Some time ago, I told you, my readers, that I was going to try learn how to paint on palm sheaths.

On my walks after a windy night here in our RV park, the streets are littered with palm leaf sheaths that have blown out of the trees. I started thinking that it might be fun to paint on them. I started collecting the sheaths as I walked. Back in my she-shed, I sorted them, kept the best, and discarded the rest in the dumpster. I’m sure the groundskeeping crew here have appreciated me taking over one of their jobs.

I’m not a natural artist. I draw stick people poorly. At the same time, I’ve always wondered if I could learn. I also wondered if anyone else was using this medium, so I searched palm sheath art, palm husk art, and palm frond art in Pinterest and I was amazed at how many people are doing this. I noticed that the majority of the palm artists are in Florida. Perhaps it hasn’t caught on here in South Texas yet.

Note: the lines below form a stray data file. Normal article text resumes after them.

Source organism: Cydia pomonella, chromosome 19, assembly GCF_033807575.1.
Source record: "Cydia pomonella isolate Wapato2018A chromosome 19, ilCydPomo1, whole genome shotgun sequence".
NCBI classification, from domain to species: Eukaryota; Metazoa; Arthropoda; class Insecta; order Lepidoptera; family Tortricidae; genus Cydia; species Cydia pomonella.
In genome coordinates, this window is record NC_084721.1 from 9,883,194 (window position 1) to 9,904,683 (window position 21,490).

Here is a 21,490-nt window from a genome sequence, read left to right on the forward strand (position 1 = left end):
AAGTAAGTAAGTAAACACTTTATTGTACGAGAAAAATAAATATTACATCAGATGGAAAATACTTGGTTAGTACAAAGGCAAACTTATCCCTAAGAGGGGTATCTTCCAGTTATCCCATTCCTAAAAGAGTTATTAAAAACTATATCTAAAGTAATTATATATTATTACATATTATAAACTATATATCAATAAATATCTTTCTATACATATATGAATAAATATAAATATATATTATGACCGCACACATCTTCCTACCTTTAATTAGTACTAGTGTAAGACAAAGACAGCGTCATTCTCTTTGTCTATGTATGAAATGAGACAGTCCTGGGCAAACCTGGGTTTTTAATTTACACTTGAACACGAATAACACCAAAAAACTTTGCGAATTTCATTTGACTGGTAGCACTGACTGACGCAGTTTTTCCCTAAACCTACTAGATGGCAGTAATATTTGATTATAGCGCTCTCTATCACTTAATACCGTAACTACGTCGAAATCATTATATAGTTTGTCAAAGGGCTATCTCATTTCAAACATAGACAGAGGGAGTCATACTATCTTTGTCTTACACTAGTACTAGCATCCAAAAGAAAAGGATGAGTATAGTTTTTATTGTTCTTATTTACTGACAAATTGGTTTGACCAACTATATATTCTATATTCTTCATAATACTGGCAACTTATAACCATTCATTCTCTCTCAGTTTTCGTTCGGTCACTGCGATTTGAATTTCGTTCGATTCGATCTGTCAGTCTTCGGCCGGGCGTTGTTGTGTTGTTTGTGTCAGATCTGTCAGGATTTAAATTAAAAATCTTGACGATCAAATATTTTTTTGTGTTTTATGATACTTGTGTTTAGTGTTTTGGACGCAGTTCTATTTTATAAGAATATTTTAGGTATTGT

The first step before painting, is to use a wire brush to scrub any debris off the sheaths. I then wash them in warm soapy water and then leave them to air dry for several days. So far, Ive been using a base coat on whatever portion of the sheath I’ll be painting on. It’s not necessary but for now, it suits what Ive been trying out.

The mask in my feature photo was my second “work of art”. I loosely copied a design I saw on Pinterest. It’s very amateur with many mistakes, but that’s all part of the learning curve.

The funniest thing about this piece is that the gal who taught me Mahjong this winter loved it and said she had the perfect spot for it in their RV. She wanted to pay me for it, but for some reason, I was embarrassed by that. I gifted it to her instead as a thank you for the Mahjong lessons.

As soon as she got it hung in their fifth wheel, she sent me this photo.

“Every child is an artist. The problem is how to remain an artist once he grows up.”

Pablo Picasso